Friday, November 30th, 2007

I’ve often heard Christians appeal to Paul’s Damascus road experience in support of the deity of Christ. We read: “As he was going along, approaching Damascus, suddenly a light from heaven flashed around him. 4 He fell to the ground and heard a voice saying to him, “Saul, Saul, why are you persecuting me?” 5 So he said, ‘Who are you, Lord?’ He replied, ‘I am Jesus whom you are persecuting!” (Acts 9:3-5)

It’s said that as a monotheistic Jew, Paul’s acknowledgement of Jesus as “Lord” is an explicit attribution of deity. I find this interpretation unlikely. First, the Greek word kurios simply means “master,” and is used of both human persons as well as God. The term applies to anyone who is in a position of authority over someone else. For example, we read that Sarah called Abraham “lord.” If anyone knew Abraham was not a god, it was Sarah! We have no reason to believe Paul used the term because He thought He was speaking to the one true God. He recognized that any voice speaking to him from heaven must be coming from someone who had authority over him, and thus addressed the as-of-yet unknown person with a term that acknowledged his authority.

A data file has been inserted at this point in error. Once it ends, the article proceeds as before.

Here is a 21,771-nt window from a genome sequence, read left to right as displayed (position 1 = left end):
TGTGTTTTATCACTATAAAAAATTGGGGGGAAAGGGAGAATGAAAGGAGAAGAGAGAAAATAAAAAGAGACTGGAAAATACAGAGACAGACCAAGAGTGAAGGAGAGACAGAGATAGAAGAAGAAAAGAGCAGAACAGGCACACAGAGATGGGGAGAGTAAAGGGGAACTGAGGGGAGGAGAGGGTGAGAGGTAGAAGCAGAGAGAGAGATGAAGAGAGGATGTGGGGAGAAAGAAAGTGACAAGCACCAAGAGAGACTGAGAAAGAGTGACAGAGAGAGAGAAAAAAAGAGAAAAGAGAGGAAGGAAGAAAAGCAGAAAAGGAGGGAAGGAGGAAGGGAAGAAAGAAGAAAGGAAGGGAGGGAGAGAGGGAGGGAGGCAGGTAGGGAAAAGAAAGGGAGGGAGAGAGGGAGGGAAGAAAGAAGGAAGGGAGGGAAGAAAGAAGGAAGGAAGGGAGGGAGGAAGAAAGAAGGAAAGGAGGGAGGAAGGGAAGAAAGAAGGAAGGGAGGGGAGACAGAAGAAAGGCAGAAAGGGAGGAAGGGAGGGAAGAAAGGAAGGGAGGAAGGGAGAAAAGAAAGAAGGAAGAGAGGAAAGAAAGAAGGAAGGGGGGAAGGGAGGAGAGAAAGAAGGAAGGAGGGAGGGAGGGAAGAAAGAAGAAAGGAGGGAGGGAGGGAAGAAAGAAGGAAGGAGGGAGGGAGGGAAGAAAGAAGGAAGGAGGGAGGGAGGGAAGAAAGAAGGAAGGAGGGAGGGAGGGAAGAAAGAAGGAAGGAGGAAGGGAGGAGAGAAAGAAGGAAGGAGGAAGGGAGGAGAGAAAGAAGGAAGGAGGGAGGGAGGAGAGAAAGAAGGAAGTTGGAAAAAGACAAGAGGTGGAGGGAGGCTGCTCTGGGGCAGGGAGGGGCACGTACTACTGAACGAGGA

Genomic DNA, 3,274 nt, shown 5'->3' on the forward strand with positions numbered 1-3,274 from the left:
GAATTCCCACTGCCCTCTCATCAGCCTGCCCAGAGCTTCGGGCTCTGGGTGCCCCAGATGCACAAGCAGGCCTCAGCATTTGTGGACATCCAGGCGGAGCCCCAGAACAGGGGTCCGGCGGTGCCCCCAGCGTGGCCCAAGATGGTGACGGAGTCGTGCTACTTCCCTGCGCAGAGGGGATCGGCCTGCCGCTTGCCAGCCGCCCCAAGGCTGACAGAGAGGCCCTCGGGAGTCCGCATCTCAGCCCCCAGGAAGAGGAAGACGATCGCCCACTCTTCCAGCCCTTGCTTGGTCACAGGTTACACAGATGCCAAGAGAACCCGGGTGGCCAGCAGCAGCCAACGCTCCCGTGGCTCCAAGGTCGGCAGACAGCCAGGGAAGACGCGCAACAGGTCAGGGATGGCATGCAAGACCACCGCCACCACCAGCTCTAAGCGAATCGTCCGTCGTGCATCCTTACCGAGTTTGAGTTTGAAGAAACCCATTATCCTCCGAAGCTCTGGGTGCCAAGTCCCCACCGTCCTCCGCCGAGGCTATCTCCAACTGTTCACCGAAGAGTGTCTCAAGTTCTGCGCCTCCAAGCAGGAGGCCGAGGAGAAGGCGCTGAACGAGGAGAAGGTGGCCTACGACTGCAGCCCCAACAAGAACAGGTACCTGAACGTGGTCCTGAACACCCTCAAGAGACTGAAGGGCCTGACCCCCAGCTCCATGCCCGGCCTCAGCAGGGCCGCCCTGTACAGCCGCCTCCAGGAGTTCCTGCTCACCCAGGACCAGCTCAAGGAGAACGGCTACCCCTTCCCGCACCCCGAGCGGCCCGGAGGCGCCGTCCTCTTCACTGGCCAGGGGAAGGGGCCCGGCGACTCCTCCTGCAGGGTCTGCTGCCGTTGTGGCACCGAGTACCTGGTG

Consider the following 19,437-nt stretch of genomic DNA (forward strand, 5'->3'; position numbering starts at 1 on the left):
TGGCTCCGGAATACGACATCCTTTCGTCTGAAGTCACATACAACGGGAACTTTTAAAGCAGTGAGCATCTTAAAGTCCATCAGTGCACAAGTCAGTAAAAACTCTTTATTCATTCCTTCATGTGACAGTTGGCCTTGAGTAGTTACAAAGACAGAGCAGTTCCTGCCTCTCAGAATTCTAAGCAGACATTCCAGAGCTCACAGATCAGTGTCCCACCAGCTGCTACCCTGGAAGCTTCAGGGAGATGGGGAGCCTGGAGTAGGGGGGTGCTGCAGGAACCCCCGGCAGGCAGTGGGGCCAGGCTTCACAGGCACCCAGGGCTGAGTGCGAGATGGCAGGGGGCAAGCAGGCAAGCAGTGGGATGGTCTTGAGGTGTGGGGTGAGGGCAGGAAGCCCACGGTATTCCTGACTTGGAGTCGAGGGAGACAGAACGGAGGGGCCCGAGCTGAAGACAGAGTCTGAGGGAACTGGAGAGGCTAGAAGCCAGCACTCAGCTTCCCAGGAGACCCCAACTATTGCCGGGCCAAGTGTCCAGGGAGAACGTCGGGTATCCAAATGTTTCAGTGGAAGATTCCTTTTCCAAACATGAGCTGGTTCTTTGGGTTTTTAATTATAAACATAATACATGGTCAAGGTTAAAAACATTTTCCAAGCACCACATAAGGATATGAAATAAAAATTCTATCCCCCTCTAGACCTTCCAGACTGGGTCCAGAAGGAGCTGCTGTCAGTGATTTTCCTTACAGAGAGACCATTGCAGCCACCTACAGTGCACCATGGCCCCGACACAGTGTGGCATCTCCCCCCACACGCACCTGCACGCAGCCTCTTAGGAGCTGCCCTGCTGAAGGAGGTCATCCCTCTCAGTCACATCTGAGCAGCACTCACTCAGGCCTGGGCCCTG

Reinventing Jesus: How Contemporary Skeptics Miss the Real Jesus and Mislead Popular Culture, by Daniel Wallace, M. James Sawyer, and J. Ed Komoszewski

I have not enjoyed reading a book this much since I Don’t Have Enough Faith to be an Atheist. Reinventing Jesus was released as a response to some of the claims made in The DaVinci Code (TDC), but unlike most of the other books released debunking TDC, this one deals with some of the more substantive issues raised by TDC with very little reference to the book itself.

Reinventing Jesus is divided into five sections:

1. Oral transmission of the Jesus story prior to the Gospels
2. The transmission and preservation of the NT text
3. How the NT canon was formed
4. What the early church thought about Jesu
5. Christianity is not an eclectic form of Greek mystery religions

Sections 2-3 are worth the price of the book. Daniel Wallace wrote the section on the NT text. He is one of the few NT textual critics in the world, so his personal insights are invaluable. James Sawyer wrote on the formation of the canon, a subject he has written about elsewhere.

The book is meant to be an introductory look at the issues. Often that means an intellectually watered down manuscript. Not this one. It is not lacking in intellectual vigor. No matter what your level of understanding, you will learn something from this book. The material is informative, and presented in a logical, clear manner. I give it five stars! Do yourself a favor and read it.